First Longer Ride Review And Questions

sikatri

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This past Saturday I ventured beyond my comfort level and took my first long ride for me, a total of a bit over a 100 miles. I had some issues with my clutch and first gear, adjusted it some during the trip and rechecked it yesterday. Should be fine again and a reminder to me to look at it closer before riding out. I thought I had. LoL. I was a bit nervous about wind, overpasses, and large trucks. Wind wasn’t as bad as I had feared, overpasses I did not enjoy, but managed and will get used to, and large trucks didn’t seem to effect the motorcycle as much as I feared. As for riding, the seat is very comfortable, but I did find deficiencies in my riding that really do not creep up on short city rides. One is my grip on the handlebars, need to purge myself of the “death grip”. Hand was getting a bit numb and releasing my grip and adjusting hand position helped. Need tips, I know I don’t need that firm a grip, but it’s a habit I need to break. With that thought, started looking at the advanced articles on the forum.


Y’all’s advice is appreciated. Side note, the Thruxton easily goes to 80 mph and handles country highway speeds effortlessly.E450F430-388E-40C2-B0C4-6521FFC7BDB1.jpeg
Morning pic waiting for my ride partners to arrive.
 

Rocky

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Such a great looking bike TUP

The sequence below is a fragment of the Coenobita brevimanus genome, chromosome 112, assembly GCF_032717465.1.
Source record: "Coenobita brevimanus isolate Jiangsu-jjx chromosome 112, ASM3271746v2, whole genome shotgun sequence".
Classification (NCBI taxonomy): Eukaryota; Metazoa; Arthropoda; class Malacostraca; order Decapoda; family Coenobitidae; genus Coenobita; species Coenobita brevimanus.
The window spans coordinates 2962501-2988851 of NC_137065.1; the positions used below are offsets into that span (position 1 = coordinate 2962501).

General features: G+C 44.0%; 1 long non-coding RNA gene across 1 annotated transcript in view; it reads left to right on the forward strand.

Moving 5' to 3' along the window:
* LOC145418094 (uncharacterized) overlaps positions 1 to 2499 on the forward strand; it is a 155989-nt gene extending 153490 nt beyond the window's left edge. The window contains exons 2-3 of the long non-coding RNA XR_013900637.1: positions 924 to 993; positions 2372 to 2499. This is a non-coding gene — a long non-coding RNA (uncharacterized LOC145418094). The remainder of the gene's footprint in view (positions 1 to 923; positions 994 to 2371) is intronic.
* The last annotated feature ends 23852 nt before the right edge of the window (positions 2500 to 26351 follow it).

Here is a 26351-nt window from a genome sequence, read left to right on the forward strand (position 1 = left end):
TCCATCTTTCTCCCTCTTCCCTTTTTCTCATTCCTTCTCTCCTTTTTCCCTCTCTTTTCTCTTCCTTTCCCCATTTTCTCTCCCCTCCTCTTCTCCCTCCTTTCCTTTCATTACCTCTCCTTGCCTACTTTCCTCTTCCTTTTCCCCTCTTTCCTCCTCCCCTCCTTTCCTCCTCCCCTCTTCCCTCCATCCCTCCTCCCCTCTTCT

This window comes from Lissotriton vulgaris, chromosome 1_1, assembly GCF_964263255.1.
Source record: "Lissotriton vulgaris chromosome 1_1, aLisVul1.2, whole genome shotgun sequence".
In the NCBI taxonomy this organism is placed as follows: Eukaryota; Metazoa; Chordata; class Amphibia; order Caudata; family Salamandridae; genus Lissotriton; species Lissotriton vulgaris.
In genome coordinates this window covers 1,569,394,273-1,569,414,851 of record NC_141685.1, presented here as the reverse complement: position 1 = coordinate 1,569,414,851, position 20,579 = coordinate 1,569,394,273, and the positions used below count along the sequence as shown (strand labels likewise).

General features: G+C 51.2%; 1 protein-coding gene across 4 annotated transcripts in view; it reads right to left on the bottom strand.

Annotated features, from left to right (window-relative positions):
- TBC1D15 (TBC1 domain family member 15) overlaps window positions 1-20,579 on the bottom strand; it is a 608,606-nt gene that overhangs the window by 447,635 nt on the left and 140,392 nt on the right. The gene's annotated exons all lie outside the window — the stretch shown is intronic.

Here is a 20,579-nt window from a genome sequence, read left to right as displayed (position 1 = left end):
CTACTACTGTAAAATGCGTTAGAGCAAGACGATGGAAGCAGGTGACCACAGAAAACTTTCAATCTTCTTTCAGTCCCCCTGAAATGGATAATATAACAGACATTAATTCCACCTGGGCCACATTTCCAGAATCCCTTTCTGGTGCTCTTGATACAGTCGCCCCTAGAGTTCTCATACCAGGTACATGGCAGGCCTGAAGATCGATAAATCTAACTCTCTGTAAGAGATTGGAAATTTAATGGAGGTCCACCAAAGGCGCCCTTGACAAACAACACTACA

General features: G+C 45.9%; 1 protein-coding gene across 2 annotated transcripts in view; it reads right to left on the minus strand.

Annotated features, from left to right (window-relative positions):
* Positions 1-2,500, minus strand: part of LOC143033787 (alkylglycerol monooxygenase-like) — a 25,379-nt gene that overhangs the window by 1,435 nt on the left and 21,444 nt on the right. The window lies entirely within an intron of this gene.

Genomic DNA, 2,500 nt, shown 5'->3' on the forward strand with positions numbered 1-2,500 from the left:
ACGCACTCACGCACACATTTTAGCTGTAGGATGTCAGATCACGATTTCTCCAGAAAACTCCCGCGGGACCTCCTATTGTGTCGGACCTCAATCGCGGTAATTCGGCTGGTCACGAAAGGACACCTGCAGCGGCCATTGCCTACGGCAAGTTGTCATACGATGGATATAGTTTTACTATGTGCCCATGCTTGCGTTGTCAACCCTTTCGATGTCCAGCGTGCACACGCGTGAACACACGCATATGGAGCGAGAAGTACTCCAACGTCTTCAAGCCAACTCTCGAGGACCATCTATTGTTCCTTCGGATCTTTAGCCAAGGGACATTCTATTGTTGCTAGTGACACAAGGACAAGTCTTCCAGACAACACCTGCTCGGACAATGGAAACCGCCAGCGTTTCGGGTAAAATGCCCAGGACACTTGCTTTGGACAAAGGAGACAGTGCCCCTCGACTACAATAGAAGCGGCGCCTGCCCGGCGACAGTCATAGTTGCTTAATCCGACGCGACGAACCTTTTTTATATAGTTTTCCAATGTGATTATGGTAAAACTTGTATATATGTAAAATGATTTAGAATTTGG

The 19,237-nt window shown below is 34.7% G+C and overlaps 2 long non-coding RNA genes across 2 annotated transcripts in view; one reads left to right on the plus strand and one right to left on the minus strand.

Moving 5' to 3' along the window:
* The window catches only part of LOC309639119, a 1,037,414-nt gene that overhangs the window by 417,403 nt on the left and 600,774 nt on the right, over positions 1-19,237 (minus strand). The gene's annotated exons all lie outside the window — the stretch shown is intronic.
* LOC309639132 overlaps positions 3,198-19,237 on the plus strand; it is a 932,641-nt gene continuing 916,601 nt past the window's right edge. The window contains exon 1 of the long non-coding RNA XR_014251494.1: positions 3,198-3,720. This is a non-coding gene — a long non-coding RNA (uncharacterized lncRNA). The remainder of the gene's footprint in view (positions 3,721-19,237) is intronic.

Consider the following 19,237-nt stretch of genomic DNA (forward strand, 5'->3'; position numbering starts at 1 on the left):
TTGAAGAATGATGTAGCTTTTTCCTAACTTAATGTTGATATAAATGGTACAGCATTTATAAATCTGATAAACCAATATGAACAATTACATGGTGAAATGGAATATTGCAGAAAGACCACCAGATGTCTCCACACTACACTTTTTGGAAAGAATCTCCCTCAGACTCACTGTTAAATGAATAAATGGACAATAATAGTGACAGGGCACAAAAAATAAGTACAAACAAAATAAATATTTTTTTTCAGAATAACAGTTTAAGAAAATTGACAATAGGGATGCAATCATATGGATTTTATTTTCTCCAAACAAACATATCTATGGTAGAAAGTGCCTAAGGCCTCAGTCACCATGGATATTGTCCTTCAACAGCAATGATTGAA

Normally, the clutch needs little attention and shouldn't need to be checked before each ride. I think that when you have it adjusted to suit you, it probably won't need more than that and should stay at that setting for a long time. I don't think I have ever adjusted the clutch on my older Bonneville.
You mention overpasses. What part about them gives you concern?
Trucks push a lot of air and the wash around the cab can buffet you when you go to pass. Just be prepared for that and zip by quickly into calm air.
Yes indeed, loosen that "death grip." Tight enough is usually good enough. So many of these things will come naturally with experience and confidence.
Have fun!
 

sikatri

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Such a great looking bike TUP
Normally, the clutch needs little attention and shouldn't need to be checked before each ride. I think that when you have it adjusted to suit you, it probably won't need more than that and should stay at that setting for a long time. I don't think I have ever adjusted the clutch on my older Bonneville.
You mention overpasses. What part about them gives you concern?
Trucks push a lot of air and the wash around the cab can buffet you when you go to pass. Just be prepared for that and zip by quickly into calm air.
Yes indeed, loosen that "death grip." Tight enough is usually good enough. So many of these things will come naturally with experience and confidence.
Have fun!
The overpasses are about the biggest thing to hills in my region. I feel exposed up in the air. I don’t particularly like very tall long bridges in my MINI either. I’m pretty sure I will get used to it. It’s easier when I’m following someone than when I’m riding one alone. It’s probably just being a bit anxious about the experience and it will hopefully diminish with time and experience.
 

Rocky